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Baylor lawsuit claims 52 rapes carried out in four-year period

by Jacquelyn Gray, Contributor

More than 30 Baylor University football players committed at least 52 rapes between 2011 and 2014, a lawsuit filed on Friday alleges.

The Dallas Morning News reports the woman behind the Title IX lawsuit, identified as “Elizabeth Doe,” claimed she was violently gang raped by Tre’Von Armstead and Shamycheal Chatman after a party on April 18, 2013. She was supposedly subjected to sexual harassment 20 months following the attack.

Though the incident was reported to the Waco Police Department, charges weren’t filed. The suit stated that Baylor officials didn’t launch their own investigation until 2015, and one player was suspended from the team and later expelled. The second person accused transferred.

An excerpt of the lawsuit provided by the Waco Tribune-Herald claimed from 2009 to 2015 Baylor football players committed “violent physical assault, armed robbery, burglary, drugs, guns, and notably, the most widespread culture of sexual violence and abuse of women ever in a collegiate athletic program.”

Another key accusation is that the school’s football program perpetuated a “show ’em a good time” policy where leaders “used sex to sell” Baylor to recruits. Assistant coach Kendall Briles is accused of saying “Do you like white women? Because we have a lot of them at Baylor and they love football players” to a Dallas-area high school athlete during a recruiting session, according to KXXV.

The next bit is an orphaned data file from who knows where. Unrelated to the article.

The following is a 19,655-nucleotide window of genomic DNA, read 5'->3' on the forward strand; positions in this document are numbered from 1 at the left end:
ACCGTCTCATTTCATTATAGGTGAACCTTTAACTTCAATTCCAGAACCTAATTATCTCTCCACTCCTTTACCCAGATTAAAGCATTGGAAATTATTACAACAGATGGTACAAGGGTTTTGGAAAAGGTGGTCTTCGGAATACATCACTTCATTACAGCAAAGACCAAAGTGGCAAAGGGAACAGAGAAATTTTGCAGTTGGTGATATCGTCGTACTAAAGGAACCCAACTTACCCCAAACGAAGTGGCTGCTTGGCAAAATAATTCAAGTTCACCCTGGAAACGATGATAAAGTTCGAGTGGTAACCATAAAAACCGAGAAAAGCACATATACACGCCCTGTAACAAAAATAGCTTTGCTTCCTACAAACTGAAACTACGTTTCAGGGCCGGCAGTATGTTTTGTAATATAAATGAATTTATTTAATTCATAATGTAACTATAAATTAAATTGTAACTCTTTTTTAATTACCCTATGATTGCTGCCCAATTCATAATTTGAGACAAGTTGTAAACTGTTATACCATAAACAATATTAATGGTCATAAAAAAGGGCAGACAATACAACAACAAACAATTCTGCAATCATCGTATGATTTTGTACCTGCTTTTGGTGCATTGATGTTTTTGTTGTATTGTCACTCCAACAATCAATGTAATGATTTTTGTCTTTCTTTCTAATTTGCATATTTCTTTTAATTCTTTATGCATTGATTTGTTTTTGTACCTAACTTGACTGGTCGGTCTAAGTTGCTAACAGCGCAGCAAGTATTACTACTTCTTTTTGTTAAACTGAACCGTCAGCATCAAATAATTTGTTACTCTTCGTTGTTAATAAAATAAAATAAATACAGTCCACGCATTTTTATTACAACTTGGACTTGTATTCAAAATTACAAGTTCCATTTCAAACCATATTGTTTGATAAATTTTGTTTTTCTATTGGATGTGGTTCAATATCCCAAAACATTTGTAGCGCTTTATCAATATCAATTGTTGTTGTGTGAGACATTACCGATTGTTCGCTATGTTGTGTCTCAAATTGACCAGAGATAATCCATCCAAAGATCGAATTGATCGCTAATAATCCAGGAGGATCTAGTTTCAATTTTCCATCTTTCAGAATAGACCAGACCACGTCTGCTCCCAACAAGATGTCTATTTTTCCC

Baylor officials reported only 17 sexual and physical attacks — including four gang rapes — committed by 19 players since 2011. The Associated points out the 52 assaults highlighted in the lawsuit would spike the university’s previously publicized statistics.

“Our hearts go out to any victims of sexual assault,” interim university president David E. Garland said in Friday’s statement obtained by The Dallas Morning News. “Any assault involving members of our campus community is reprehensible and inexcusable. Baylor University has taken unprecedented actions that have been well-documented in response to the issue of past and alleged sexual assaults involving our campus community.”

Jacquelyn Gray is a New Jersey-based writer and journalist. When she's not covering crime, she's probably tweeting or doing yoga.